Can You Get A Menstrual Cup Stuck? Here’s What You Need To Know

Remember that Sex and the City episode where Carrie gets her diaphragm stuck in her vagina and Samantha has to help her get it out? Well, this can happen with other things too. If you've ever wondered: Can you get a menstrual cup stuck? The answer is yes, but you can totally get it out without asking your bestie for help (though many people have used a helper or a doctor to dislodge a stuck cup). While you might have a moment of panic, you're going to be just fine. "Your vaginal canal is not an endless nor even a cavernous space; it’s actually pretty narrow with a comforting dead end at your cervix," the menstrual cup company Intimina noted on its blog.

"Meaning? It is impossible for your cup to be swallowed up by your body or to get lost in there ... Once it’s in, there’s only one place for it to go — out." So, the first step to expelling a stubborn menstrual cup is to relax, which might sound easier said than done when you feel like you have something stuck inside of you. However, tensing up will only it make it more difficult to remove your cup. "Squatting often helps, but do not insert any object into the vagina to try to retrieve it," Dr. Jennifer Wilder told SheKnows. "It can do more harm than good. You can end up injuring yourself and/or causing an infection."

LunetteCup on YouTube

If you're a first-time menstrual cup user, it's definitely different than taking out a tampon, so you might think it's stuck when it's actually not, according to Intimina. And, remember, there isn't anywhere for it to go so you can get it out. "Your cup might have moved up too high for you to get a good grip on. If this happens, make sure to use your pelvic floor muscles to push down, until you can get a good grip on the base of the cup," Intimina advised in its step-by-step menstrual cup removal guide. "Once you can feel it, pinch the bottom of the cup until you can feel the seal break and air enter the cup."

If it still won't budge, try pressing the rim of the cup. It's possible that it was inserted at an odd angle or that it suctioned itself onto your cervix. Intimina suggested washing your hands and inserting two fingers inside of your vagina to locate the cup before trying the first two steps to remove it. If you are panicking, that's totally normal for new cup users — just like everything tricky you try for the first time.

"Upon getting into a comfortable position, I realized that I couldn’t actually reach the cup. Somehow the little bugger had weaseled it’s way pretty far up there. After only about [two-to-three] minutes of 'searching' I was in a panic and a cold sweat," Natalie Cosgrove wrote on the blog HelloFlo. When Cosgrove wasn't able to retrieve the cup herself, she made a trip to the doctor where she was told that this sort of thing happens all of the time. If you do have to go to the doctor to have your menstrual cup removed, it's nothing to be embarrassed about.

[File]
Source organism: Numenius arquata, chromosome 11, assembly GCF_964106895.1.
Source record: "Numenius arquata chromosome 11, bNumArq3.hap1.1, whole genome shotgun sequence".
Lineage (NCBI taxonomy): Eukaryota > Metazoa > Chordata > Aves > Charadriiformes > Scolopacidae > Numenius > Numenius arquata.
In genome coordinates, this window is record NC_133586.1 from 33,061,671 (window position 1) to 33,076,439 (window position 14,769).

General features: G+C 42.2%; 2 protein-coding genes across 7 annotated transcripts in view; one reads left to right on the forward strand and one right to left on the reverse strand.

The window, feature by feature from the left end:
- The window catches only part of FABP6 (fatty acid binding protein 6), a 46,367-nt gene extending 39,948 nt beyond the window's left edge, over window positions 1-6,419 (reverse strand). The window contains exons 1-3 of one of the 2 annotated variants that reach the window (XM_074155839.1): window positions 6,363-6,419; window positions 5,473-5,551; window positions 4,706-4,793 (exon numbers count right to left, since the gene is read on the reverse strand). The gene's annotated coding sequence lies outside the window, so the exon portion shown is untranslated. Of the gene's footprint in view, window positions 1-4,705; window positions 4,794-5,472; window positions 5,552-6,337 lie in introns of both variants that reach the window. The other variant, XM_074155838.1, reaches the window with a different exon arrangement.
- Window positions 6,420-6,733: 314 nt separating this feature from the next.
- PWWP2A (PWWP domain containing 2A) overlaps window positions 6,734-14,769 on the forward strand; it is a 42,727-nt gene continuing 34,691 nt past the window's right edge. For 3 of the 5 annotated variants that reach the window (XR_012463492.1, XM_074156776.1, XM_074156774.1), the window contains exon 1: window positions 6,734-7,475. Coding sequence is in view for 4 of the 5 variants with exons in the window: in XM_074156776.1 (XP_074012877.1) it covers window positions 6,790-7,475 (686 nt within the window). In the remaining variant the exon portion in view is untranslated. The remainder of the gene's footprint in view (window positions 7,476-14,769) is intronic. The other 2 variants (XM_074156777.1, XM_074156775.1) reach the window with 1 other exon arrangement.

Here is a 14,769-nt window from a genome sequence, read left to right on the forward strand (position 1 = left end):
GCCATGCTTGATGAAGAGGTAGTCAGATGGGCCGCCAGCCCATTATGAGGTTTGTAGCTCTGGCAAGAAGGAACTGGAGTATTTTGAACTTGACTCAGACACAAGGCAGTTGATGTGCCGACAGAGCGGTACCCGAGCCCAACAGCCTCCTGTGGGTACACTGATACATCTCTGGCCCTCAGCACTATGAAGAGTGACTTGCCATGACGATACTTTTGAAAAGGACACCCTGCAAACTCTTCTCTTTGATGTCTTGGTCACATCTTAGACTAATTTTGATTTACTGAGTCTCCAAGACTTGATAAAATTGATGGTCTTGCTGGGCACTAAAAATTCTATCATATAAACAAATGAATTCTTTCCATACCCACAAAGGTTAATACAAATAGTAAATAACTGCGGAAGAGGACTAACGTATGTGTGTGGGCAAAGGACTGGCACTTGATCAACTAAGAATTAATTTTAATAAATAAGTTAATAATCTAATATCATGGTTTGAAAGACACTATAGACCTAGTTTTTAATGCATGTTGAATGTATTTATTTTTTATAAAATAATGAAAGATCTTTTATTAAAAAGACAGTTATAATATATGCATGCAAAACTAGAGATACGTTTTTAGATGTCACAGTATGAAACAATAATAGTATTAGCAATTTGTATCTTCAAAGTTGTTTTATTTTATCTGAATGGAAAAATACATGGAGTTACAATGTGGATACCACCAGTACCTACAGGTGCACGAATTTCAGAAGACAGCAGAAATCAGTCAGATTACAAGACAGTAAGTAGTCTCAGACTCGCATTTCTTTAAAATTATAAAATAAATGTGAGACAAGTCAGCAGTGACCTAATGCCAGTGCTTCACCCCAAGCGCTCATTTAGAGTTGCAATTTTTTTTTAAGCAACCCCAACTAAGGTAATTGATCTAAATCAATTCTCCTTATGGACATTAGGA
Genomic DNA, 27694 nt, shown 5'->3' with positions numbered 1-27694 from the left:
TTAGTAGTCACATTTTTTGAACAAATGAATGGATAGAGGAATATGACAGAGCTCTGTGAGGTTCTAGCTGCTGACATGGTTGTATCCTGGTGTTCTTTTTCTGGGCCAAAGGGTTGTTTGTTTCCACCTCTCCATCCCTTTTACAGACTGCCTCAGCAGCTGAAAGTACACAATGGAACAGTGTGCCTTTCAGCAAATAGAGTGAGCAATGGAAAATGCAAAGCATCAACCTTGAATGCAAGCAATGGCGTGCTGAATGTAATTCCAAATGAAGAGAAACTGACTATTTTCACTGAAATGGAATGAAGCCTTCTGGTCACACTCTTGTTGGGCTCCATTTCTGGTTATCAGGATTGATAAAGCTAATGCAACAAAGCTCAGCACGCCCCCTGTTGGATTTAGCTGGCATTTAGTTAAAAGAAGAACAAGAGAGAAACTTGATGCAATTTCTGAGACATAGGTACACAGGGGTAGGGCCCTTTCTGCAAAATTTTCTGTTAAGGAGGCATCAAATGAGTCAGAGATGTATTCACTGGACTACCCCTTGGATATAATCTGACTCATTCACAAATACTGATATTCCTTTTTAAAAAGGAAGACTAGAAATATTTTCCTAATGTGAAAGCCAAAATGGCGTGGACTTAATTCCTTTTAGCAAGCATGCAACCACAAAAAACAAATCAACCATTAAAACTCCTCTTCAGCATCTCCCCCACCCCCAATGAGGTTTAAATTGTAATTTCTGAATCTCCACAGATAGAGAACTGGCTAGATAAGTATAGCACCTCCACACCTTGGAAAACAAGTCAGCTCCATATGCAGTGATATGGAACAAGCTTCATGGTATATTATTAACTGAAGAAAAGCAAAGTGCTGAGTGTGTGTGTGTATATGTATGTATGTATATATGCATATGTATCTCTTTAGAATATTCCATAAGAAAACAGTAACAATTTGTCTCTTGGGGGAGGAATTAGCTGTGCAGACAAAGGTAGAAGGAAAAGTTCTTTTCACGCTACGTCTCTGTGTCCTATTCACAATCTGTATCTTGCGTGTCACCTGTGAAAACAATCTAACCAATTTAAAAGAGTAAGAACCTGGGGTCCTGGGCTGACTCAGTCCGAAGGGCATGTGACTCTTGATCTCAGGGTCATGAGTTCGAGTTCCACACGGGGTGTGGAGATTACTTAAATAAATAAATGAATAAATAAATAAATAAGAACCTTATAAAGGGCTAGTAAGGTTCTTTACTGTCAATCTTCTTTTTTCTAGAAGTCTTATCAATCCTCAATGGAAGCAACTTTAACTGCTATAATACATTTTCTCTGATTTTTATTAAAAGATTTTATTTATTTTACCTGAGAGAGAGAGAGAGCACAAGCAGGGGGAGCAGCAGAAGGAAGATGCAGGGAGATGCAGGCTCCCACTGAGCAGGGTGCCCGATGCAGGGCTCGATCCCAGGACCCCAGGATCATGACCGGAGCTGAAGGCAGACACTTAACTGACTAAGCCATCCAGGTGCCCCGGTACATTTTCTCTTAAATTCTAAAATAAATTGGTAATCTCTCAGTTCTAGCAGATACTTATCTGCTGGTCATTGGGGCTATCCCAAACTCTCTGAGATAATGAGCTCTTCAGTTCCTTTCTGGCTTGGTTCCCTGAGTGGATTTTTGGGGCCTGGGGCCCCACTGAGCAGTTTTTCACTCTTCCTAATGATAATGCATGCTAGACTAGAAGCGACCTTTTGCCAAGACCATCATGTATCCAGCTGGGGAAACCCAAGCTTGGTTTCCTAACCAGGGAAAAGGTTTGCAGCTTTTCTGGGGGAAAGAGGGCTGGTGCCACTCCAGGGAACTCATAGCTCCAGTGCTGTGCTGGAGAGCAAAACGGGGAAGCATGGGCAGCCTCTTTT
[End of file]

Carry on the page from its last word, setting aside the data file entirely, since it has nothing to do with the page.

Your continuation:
Sometimes your cup can get stuck if it isn't the right size or if it sits too high in your vaginal canal, Cosgrove learned after her cup was extracted. And, if you're like me and throw out directions to something as soon as you open the package, it really is all about #TheMoreYouKnow when it comes to your menstrual cup. "I made the mistake of just casually glancing at the instructions months ago when I opened the package and then tossed them right out," Cosgrove wrote. "If it’s your first time take the 5-10 minutes to read that tiny-print fold out sheet and get to know your product."

As it turns out, a stuck menstrual cup is a pretty common problem with Reddit threads and message boards dedicated to helping people in the midst of menstrual cup woes. So, you definitely are not alone in this. If your cup does get stuck, you might be afraid to use it again, but the more you use the menstrual cup, the easier it is. Kind of like with tampons. Sharmada Shastry wrote on the blog Menstrupedia that she was determined to keep using her menstrual cup even after it got stuck. She was able to remove it herself, and after trying again she's a cup convert. "During my next period, I used the cup successfully, without it ever giving me trouble," she explained. "Yes, it is slightly tricky, especially its insertion and removal. Once you master your way around it though, there is no looking back."

In the end, it's really all about your comfort level. And, if you decide you don't want to continue your relationship with the cup, that's OK. No matter what happens between you and your cup, remember that your menstrual cup can't get lost inside of you, and there is always a way to get it out.

Editor's note: This story was updated from its original version on Feb. 27, 2018.